(3) acting or feeling as if the traumatic event were recurring (includes a sense of reliving the experience, illusions, hallucinations, and dissociative flashback episodes, including those that occur upon awakening or when intoxicated). Note: In young children, trauma-specific reenactment may occur.
(4) intense psychological distress at exposure to internal or external cues that symbolize or resemble an aspect of the traumatic event.
(5) physiological reactivity on exposure to internal or external cues that symbolize or resemble an aspect of the traumatic event.

C. Persistent avoidance of stimuli associated with the trauma and numbing of general responsiveness (not present before the trauma), as indicated by three (or more) of the following:

(1) efforts to avoid thoughts, feelings, or conversations associated with the trauma
(2) efforts to avoid activities, places, or people that arouse recollections of the trauma
(3) inability to recall an important aspect of the trauma
(4) markedly diminished interest or participation in significant activities
(5) feeling of detachment or estrangement from others
(6) restricted range of affect (e.g., unable to have loving feelings)
(7) sense of a foreshortened future (e.g., does not expect to have a career, marriage, children, or a normal life span)

D. Persistent symptoms of increased arousal (not present before the trauma), as indicated by two (or more) of the following:

(1) difficulty falling or staying asleep
(2) irritability or outbursts of anger
(3) difficulty concentrating
(4) hypervigilance
(5) exaggerated startle response

E. Duration of the disturbance (symptoms in Criteria B, C, and D) is more than one month.

F. The disturbance causes clinically significant distress or impairment in social, occupational, or other important areas of functioning.

Tomorrow, Posttraumatic Stress Disorder Myths and Facts.

Tuesday, May 5, 2009

National Anxiety and Depression Awareness Week ~ PTSD

Posttraumatic Stress Disorder can lead to suicide as people with the disorder become desperate to end the flashbacks and nightmares of the trauma that they endured this includes war veterans and others. Approximately, 5.2 million adult Americans attempt suicide.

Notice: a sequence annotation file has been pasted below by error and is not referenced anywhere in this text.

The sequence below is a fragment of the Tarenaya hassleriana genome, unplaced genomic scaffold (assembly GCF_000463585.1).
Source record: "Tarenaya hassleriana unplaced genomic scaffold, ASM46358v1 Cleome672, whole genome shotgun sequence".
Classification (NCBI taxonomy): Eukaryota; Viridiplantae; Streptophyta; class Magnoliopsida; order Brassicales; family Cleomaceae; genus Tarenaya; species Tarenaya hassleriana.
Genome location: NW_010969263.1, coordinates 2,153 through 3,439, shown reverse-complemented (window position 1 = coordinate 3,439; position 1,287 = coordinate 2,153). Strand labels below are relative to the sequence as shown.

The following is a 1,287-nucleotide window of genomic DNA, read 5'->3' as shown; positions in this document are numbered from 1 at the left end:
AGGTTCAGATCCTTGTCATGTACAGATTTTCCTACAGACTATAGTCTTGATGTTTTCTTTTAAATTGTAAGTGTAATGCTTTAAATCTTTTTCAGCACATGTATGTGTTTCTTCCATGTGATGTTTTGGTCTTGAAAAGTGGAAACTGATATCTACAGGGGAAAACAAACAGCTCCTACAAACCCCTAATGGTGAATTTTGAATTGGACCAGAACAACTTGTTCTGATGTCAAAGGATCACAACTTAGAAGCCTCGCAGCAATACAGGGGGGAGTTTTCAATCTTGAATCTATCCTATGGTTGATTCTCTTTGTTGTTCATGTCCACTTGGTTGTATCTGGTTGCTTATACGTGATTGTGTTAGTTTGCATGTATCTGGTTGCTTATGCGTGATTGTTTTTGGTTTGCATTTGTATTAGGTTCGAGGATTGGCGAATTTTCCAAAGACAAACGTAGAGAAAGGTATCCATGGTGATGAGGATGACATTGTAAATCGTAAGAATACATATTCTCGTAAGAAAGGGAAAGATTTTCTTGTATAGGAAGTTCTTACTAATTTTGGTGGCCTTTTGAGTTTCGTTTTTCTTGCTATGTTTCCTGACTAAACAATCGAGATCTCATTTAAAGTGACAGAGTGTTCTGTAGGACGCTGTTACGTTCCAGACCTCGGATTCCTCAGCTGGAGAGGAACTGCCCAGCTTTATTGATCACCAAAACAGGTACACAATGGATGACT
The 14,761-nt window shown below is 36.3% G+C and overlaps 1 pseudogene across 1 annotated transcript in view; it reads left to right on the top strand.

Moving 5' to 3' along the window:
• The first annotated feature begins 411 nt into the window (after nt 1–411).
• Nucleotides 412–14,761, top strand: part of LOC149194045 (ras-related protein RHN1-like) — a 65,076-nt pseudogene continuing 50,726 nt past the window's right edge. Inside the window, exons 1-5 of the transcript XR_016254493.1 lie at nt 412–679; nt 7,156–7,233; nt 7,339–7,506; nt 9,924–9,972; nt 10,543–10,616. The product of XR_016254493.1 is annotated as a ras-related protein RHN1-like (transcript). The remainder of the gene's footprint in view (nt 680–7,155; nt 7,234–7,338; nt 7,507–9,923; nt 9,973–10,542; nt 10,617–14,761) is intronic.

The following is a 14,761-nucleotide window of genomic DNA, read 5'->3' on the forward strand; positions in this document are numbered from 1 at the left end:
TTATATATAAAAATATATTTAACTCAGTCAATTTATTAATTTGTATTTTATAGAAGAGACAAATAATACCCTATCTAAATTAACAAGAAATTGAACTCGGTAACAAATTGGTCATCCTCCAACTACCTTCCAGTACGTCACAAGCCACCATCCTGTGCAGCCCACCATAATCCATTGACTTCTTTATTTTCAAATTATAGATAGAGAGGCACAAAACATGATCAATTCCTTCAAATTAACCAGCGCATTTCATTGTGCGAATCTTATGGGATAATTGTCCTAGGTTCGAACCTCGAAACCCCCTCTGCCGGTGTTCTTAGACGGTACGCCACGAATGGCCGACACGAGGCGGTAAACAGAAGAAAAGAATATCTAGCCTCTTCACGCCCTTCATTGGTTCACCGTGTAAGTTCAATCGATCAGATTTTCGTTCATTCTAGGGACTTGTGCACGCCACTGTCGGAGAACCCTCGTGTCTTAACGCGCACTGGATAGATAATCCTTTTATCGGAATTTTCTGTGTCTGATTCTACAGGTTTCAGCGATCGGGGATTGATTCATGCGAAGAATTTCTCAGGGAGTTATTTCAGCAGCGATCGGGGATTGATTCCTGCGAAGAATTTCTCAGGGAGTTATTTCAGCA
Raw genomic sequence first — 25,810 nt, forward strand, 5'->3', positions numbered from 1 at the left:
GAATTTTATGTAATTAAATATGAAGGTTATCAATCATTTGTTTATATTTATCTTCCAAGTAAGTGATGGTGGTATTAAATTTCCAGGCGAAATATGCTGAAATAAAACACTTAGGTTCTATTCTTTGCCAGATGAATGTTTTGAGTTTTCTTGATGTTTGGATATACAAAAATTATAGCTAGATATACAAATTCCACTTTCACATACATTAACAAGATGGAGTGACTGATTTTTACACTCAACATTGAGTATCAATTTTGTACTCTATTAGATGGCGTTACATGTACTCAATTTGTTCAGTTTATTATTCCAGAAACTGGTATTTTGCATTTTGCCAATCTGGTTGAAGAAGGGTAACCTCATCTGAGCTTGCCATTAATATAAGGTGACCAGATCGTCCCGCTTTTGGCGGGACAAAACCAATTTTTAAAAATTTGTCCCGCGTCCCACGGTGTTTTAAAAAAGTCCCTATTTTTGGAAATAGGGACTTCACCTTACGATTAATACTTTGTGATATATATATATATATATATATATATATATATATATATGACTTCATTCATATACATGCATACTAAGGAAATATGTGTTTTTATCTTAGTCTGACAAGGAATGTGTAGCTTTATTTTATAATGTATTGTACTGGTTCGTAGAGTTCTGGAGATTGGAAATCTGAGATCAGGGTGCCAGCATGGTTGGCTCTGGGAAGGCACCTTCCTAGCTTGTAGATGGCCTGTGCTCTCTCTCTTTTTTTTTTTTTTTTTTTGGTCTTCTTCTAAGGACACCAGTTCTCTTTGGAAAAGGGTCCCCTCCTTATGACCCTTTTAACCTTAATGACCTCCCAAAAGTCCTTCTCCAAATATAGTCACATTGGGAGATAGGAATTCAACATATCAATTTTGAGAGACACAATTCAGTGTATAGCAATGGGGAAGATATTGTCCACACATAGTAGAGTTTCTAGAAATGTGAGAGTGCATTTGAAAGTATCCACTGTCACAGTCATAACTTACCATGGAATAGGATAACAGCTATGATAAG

According to Psychiatric Times, Lieutenant General Peake testified that the number of suicide attempts by all veterans under treatment by the VA actually could be more than the 1000 per month. According to Wrong Diagnosis, approximately 20.2 of every 100,000 soldiers killed themselves, compared with the 2006 civilian rate of 19.2.
About.com, reports that those with PTSD rates of suicide attempts increased considerably among people who had experienced multiple incidents of sexual (42.9%) or physical assault (73.5%). They also found that a history of sexual molestation, physical abuse as a child, and neglect as a child were associated with high rates of suicide attempts (17.4% to 23.9%). 5.2 million adult Americans (NIMH); 3.6% adults (NIMH); about 30% of war veterans.
This National Anxiety and Depression Awareness Week, so I thought that I would address one of the most misunderstood diagnosis, Posttraumatic Stress Disorder, I have this disorder due the abuse I experienced in childhood. It became debilitating for me, but I hid it for a very long time. Treatment is available and those with the disorder can lead fulfilling lives. Depression was previously covered in another post.
Freedom From Fear states, “Each year more than 17 million Americans will suffer with an anxiety disorder. More than 19 million will also suffer from some type of depressive illness. The cost to the economy of these terrible diseases is billions of dollars each year; the cost in human suffering is immeasurable.
Despite all of advancements and opportunities for safe treatment, the majority of folks who suffer with anxiety and depressive illnesses do not seek treatment, drop out of treatment too quickly, are non-compliant to treatment or receive treatments that are not the most effective. Some of the reasons this occurs are the terrible stigma surrounding mental illnesses, lack of resources available to those in need (adequate insurance, community resources, knowledge of where to go for treatment, not enough treatment providers, etc) public's lack of understanding the signs and symptoms of theses illnesses.